Elucidate the meaning and importance of “Bastille” and “Great Fear” in context with French Revolution.

Published: June 29, 2020

The Bastille was a Paris prison that came to symbolize everything that was wrong with France and everything that the French people resented about their country. After the Third Estate broke off from the Estates General and formed the National Assembly, the people of Paris grew restless and riots broke out in the city. When King Louis XVI sacked the people’s favorite government minister, Jacques Necker, the violence escalated.

On July 14, 1789, a mob attacked the Bastille, seeking to seize gunpowder and free prisoners. Commander Bernard-René Jordan de Launay refused to surrender, and with a few of his men did his best to defend the Bastille. Finally, however, with the help of a company of deserters from the French army, the mob overran the prison, marched triumphantly through the streets, and executed Launay.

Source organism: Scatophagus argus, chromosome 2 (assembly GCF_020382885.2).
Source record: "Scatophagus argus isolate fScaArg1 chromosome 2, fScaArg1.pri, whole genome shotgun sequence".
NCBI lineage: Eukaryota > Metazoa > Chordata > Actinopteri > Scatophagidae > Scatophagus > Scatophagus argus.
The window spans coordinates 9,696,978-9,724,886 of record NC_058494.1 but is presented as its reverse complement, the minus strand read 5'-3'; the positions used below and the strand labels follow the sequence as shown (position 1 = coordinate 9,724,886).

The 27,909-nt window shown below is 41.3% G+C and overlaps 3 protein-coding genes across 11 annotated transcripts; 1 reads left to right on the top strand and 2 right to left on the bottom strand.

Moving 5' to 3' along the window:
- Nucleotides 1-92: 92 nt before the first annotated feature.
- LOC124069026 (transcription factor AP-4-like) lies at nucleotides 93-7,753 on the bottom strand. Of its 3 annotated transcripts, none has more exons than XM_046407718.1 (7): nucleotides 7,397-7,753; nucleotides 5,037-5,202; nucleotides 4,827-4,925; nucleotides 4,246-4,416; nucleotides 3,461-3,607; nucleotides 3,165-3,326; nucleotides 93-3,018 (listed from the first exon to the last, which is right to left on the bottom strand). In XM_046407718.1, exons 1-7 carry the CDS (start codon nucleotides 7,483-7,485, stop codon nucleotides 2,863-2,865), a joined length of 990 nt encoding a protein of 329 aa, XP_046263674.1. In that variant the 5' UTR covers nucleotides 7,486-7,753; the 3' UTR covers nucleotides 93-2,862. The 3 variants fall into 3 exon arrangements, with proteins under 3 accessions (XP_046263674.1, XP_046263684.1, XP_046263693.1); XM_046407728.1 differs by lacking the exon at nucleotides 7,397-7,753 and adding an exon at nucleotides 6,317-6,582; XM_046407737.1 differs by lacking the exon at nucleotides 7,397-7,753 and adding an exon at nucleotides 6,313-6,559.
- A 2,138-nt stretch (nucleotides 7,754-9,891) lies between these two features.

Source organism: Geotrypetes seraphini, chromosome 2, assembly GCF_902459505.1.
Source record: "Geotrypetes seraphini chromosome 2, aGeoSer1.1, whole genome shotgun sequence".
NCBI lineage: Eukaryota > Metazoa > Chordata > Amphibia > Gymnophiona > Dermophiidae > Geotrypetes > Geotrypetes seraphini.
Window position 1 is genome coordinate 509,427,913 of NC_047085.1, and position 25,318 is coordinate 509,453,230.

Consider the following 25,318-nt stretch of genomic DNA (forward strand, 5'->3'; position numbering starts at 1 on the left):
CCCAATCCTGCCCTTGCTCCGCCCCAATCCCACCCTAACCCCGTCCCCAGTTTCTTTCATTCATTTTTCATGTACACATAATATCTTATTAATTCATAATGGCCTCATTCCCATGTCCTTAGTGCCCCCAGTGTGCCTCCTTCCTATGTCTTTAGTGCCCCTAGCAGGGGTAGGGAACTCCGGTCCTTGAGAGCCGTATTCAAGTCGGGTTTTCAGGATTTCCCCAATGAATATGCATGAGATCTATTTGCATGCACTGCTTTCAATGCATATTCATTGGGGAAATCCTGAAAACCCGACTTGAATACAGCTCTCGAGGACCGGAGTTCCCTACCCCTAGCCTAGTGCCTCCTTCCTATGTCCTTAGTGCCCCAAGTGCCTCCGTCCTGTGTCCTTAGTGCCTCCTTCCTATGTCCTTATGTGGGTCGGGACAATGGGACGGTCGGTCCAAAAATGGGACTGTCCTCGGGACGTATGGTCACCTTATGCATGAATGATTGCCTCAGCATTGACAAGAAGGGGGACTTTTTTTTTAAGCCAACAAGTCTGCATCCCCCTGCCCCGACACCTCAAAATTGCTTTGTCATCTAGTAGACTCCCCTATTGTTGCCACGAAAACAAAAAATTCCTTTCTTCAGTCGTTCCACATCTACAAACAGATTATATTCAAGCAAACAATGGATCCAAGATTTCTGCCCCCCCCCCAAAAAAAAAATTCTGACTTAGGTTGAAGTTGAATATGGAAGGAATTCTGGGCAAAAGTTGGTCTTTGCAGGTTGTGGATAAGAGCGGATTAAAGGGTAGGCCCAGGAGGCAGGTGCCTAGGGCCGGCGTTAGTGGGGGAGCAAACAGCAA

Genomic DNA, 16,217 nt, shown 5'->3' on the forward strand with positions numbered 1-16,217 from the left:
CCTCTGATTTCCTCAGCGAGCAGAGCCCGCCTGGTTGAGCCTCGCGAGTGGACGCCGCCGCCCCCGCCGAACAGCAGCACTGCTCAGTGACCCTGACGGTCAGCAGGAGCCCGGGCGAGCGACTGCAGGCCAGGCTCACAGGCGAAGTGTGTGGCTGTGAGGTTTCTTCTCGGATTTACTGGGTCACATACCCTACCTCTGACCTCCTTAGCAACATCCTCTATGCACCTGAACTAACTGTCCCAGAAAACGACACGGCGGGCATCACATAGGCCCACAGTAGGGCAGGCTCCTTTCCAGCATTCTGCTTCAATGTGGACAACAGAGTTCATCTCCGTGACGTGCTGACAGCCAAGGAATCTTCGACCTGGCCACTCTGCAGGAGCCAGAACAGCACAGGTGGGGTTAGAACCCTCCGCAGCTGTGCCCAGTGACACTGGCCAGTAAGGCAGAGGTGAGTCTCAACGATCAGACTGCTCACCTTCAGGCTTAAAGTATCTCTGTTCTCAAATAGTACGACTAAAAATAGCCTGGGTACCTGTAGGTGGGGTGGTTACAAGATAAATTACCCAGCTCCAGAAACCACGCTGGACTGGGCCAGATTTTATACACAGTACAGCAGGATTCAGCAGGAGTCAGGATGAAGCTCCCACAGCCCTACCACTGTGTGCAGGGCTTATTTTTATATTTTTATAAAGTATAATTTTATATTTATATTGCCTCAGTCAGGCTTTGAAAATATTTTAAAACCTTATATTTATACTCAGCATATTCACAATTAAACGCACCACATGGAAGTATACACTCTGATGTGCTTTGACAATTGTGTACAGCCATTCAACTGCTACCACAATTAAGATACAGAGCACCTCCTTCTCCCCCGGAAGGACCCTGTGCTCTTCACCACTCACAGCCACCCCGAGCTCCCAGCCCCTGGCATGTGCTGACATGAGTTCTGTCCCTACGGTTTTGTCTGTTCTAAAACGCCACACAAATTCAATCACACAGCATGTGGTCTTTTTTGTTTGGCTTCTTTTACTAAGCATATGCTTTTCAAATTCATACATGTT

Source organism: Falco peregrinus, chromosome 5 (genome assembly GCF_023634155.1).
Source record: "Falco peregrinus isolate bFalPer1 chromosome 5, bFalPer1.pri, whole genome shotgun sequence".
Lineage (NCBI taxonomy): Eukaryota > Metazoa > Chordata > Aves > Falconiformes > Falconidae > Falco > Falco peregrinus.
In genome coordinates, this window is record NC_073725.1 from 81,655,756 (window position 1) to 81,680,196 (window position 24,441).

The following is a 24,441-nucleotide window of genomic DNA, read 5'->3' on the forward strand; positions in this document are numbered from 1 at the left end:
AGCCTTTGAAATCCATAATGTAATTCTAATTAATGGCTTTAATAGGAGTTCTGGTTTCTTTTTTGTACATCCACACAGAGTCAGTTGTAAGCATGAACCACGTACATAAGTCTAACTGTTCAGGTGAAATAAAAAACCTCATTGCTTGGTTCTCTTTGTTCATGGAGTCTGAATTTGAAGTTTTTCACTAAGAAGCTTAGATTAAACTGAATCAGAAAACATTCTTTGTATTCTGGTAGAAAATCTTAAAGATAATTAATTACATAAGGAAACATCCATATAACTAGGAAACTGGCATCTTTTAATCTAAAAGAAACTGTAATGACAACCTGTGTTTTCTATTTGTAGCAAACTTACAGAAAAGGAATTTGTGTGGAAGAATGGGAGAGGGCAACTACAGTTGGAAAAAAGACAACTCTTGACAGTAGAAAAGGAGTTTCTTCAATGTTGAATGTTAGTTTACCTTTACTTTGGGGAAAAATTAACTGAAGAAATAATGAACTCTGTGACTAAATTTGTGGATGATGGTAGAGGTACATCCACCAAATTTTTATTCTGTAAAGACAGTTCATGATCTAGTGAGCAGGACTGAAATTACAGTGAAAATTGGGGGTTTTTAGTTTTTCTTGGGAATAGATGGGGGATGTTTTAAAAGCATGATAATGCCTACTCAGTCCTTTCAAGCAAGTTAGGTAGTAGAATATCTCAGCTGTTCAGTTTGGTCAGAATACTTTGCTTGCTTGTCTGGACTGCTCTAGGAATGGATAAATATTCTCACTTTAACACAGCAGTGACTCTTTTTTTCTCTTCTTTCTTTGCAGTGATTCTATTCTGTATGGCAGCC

As news of the Bastille’s fall spread, paranoid and agitated peasants rose up against their seigneurs, or noble landlords, attacking the nobles’ houses, destroying records, and even taking hostages. This uprising, called the Great Fear, reached its peak at the end of July. On August 4, the National Assembly abolished the seigneurial system and the peasants settled down. France’s government and customs, however, had been turned upside down, and the country now had to find a new path toward the future.

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